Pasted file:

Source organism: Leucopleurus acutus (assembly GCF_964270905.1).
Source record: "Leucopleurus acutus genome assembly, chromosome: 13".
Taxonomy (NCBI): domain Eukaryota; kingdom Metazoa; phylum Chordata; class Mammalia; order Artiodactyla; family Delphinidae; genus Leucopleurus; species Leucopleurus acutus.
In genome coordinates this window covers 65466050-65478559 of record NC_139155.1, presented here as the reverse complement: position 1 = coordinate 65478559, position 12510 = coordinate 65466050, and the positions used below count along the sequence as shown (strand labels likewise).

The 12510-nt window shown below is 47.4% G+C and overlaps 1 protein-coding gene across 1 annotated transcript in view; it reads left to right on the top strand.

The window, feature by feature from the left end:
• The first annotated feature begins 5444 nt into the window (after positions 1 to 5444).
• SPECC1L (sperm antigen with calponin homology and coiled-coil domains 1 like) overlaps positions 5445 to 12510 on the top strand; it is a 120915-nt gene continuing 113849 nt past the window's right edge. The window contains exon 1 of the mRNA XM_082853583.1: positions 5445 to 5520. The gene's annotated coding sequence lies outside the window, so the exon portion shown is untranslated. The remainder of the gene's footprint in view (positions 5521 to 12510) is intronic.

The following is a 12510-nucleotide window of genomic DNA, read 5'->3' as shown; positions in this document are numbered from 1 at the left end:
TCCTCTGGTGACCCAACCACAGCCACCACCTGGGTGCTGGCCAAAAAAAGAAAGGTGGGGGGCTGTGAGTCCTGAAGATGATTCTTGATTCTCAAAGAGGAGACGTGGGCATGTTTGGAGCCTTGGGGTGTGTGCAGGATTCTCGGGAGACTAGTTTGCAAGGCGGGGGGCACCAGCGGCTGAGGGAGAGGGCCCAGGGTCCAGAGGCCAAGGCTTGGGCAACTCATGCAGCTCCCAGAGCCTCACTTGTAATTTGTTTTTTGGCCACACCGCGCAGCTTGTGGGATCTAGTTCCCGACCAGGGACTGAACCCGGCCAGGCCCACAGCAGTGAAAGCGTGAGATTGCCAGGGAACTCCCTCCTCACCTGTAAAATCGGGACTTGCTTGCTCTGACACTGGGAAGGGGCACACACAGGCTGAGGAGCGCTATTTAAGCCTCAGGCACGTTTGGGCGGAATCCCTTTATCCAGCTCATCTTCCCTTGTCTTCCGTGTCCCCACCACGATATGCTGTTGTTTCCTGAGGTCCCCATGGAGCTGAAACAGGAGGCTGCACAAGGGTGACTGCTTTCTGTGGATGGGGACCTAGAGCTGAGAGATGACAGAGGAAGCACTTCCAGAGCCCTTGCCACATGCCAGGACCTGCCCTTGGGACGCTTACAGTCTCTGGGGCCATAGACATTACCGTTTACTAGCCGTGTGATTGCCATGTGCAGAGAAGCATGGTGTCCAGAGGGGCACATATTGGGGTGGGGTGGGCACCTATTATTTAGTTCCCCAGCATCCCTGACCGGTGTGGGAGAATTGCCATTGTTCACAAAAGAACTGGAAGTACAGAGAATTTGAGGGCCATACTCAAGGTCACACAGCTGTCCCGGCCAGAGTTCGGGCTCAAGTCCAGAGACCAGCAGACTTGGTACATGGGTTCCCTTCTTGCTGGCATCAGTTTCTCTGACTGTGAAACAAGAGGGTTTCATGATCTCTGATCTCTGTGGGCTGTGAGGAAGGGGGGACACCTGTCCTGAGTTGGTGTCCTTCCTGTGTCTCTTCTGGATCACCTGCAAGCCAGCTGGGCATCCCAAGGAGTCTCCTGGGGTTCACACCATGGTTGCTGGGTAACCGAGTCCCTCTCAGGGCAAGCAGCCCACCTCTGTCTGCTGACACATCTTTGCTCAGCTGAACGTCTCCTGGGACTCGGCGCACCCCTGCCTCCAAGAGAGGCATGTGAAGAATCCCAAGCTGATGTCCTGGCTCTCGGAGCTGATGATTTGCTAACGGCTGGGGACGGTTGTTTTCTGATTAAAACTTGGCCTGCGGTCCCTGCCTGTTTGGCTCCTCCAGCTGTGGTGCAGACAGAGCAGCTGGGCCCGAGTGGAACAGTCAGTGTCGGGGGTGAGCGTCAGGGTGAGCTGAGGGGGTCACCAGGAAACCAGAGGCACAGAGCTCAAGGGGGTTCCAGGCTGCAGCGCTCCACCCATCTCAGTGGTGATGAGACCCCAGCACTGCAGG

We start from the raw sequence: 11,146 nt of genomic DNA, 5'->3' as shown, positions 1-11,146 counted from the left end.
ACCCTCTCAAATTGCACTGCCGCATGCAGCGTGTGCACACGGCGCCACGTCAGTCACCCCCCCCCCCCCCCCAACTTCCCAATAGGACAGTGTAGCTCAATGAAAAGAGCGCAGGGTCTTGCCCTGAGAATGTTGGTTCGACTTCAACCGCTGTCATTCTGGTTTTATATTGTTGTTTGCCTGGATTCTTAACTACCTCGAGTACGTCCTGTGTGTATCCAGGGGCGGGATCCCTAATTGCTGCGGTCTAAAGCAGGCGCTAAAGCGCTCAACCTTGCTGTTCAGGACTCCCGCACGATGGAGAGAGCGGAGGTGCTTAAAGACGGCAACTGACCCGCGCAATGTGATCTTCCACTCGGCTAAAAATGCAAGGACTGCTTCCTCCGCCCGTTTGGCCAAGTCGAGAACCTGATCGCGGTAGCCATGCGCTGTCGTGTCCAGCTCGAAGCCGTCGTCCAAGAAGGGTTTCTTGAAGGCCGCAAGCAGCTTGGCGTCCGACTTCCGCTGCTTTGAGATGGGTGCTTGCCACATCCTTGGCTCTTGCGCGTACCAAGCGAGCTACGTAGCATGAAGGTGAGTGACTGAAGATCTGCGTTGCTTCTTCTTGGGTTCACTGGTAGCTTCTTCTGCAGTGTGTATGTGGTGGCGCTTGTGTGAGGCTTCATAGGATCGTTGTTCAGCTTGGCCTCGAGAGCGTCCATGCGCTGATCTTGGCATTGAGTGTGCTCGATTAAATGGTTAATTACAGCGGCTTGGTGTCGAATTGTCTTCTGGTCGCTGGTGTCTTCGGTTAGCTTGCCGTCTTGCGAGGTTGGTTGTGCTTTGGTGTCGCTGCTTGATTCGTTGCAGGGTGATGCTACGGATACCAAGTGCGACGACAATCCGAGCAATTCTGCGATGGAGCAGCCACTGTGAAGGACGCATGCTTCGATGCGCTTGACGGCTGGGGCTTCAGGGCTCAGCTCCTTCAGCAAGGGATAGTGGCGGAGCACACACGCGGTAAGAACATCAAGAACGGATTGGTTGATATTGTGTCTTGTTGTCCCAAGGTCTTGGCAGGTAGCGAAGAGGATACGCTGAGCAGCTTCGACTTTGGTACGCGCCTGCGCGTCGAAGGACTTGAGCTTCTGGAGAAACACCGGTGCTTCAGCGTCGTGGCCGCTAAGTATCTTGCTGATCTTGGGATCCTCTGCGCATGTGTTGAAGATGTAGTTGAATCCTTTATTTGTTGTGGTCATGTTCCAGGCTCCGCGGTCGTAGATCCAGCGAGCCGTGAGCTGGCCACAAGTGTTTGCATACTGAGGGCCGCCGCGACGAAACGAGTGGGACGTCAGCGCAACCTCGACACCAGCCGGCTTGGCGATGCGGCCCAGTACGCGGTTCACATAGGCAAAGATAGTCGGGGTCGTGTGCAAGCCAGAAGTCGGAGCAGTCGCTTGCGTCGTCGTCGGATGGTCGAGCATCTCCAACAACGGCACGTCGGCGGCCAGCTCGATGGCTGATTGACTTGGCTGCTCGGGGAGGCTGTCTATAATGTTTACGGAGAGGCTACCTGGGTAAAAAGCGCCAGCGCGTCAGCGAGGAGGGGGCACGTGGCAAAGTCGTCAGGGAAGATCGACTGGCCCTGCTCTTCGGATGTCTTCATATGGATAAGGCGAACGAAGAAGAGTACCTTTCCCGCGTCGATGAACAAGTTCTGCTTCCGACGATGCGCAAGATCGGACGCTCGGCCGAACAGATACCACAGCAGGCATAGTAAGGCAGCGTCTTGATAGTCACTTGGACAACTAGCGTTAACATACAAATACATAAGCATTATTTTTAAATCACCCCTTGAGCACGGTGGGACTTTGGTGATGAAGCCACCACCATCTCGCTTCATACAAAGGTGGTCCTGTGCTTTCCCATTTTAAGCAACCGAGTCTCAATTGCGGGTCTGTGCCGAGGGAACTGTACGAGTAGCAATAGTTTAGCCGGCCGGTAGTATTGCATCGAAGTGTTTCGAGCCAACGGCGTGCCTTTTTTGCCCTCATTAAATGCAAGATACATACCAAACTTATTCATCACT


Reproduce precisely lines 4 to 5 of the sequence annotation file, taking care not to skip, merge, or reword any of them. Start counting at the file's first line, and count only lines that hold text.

In genome coordinates this window covers 65466050-65478559 of record NC_139155.1, presented here as the reverse complement: position 1 = coordinate 65478559, position 12510 = coordinate 65466050, and the positions used below count along the sequence as shown (strand labels likewise).

The 12510-nt window shown below is 47.4% G+C and overlaps 1 protein-coding gene across 1 annotated transcript in view; it reads left to right on the top strand.